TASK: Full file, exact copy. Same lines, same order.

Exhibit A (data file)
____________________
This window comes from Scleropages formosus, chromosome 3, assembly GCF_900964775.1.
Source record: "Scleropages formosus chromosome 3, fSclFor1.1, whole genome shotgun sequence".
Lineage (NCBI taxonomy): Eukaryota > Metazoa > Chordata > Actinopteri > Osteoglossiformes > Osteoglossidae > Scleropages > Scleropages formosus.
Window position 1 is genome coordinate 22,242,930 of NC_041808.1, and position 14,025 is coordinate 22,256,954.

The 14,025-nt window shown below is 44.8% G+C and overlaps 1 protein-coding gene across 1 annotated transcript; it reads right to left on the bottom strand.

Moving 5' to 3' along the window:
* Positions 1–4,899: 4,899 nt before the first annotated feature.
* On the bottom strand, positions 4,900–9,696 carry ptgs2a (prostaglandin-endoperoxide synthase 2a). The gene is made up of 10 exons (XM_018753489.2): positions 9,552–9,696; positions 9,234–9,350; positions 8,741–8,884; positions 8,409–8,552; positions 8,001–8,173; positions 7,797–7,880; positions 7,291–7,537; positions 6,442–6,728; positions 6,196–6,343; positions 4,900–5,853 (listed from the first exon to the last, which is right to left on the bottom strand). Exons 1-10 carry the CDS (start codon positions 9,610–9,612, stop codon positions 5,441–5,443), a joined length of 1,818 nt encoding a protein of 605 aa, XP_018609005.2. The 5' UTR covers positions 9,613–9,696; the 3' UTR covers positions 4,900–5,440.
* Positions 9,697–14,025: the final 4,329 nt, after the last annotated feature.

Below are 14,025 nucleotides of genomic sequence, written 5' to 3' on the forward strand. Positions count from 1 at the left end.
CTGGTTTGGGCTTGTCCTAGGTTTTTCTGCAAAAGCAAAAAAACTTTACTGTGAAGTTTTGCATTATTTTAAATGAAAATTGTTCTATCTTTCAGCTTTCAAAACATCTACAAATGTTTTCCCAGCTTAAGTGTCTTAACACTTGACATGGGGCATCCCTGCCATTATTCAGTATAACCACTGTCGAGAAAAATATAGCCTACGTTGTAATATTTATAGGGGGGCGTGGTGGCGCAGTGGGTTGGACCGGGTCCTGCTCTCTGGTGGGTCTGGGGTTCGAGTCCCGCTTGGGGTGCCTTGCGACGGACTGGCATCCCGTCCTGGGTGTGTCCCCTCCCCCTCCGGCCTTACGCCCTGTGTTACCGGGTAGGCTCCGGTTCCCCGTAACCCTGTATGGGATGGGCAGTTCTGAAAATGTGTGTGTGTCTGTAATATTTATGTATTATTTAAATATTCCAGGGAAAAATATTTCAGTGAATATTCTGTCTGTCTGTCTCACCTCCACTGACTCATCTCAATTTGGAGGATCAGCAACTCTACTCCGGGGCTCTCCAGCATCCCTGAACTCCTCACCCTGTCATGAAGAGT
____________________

This window comes from Scleropages formosus, chromosome 3, assembly GCF_900964775.1.
Source record: "Scleropages formosus chromosome 3, fSclFor1.1, whole genome shotgun sequence".
Lineage (NCBI taxonomy): Eukaryota > Metazoa > Chordata > Actinopteri > Osteoglossiformes > Osteoglossidae > Scleropages > Scleropages formosus.
Window position 1 is genome coordinate 22,242,930 of NC_041808.1, and position 14,025 is coordinate 22,256,954.

The 14,025-nt window shown below is 44.8% G+C and overlaps 1 protein-coding gene across 1 annotated transcript; it reads right to left on the bottom strand.

Moving 5' to 3' along the window:
* Positions 1–4,899: 4,899 nt before the first annotated feature.
* On the bottom strand, positions 4,900–9,696 carry ptgs2a (prostaglandin-endoperoxide synthase 2a). The gene is made up of 10 exons (XM_018753489.2): positions 9,552–9,696; positions 9,234–9,350; positions 8,741–8,884; positions 8,409–8,552; positions 8,001–8,173; positions 7,797–7,880; positions 7,291–7,537; positions 6,442–6,728; positions 6,196–6,343; positions 4,900–5,853 (listed from the first exon to the last, which is right to left on the bottom strand). Exons 1-10 carry the CDS (start codon positions 9,610–9,612, stop codon positions 5,441–5,443), a joined length of 1,818 nt encoding a protein of 605 aa, XP_018609005.2. The 5' UTR covers positions 9,613–9,696; the 3' UTR covers positions 4,900–5,440.
* Positions 9,697–14,025: the final 4,329 nt, after the last annotated feature.

Below are 14,025 nucleotides of genomic sequence, written 5' to 3' on the forward strand. Positions count from 1 at the left end.
CTGGTTTGGGCTTGTCCTAGGTTTTTCTGCAAAAGCAAAAAAACTTTACTGTGAAGTTTTGCATTATTTTAAATGAAAATTGTTCTATCTTTCAGCTTTCAAAACATCTACAAATGTTTTCCCAGCTTAAGTGTCTTAACACTTGACATGGGGCATCCCTGCCATTATTCAGTATAACCACTGTCGAGAAAAATATAGCCTACGTTGTAATATTTATAGGGGGGCGTGGTGGCGCAGTGGGTTGGACCGGGTCCTGCTCTCTGGTGGGTCTGGGGTTCGAGTCCCGCTTGGGGTGCCTTGCGACGGACTGGCATCCCGTCCTGGGTGTGTCCCCTCCCCCTCCGGCCTTACGCCCTGTGTTACCGGGTAGGCTCCGGTTCCCCGTAACCCTGTATGGGATGGGCAGTTCTGAAAATGTGTGTGTGTCTGTAATATTTATGTATTATTTAAATATTCCAGGGAAAAATATTTCAGTGAATATTCTGTCTGTCTGTCTCACCTCCACTGACTCATCTCAATTTGGAGGATCAGCAACTCTACTCCGGGGCTCTCCAGCATCCCTGAACTCCTCACCCTGTCATGAAGAGT